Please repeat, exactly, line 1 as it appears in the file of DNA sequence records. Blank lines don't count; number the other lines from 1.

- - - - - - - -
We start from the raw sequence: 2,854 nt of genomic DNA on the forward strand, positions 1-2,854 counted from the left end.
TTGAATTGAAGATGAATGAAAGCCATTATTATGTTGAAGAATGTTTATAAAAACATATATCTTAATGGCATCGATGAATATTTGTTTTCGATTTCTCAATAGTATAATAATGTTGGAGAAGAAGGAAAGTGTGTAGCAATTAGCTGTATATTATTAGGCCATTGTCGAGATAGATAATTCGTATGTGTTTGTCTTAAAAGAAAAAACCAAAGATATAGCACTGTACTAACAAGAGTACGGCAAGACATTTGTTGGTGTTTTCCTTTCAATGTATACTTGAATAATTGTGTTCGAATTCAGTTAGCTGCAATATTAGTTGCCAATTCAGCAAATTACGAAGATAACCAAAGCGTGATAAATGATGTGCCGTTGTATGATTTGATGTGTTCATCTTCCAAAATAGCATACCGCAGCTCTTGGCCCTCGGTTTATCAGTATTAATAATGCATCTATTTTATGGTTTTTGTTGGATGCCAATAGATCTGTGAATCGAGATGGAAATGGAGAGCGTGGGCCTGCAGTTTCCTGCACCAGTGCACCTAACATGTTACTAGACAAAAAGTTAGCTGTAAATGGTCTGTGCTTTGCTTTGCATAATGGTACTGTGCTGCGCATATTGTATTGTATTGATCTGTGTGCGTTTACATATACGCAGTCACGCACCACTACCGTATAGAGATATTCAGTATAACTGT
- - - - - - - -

We start from the raw sequence: 2,854 nt of genomic DNA on the forward strand, positions 1-2,854 counted from the left end.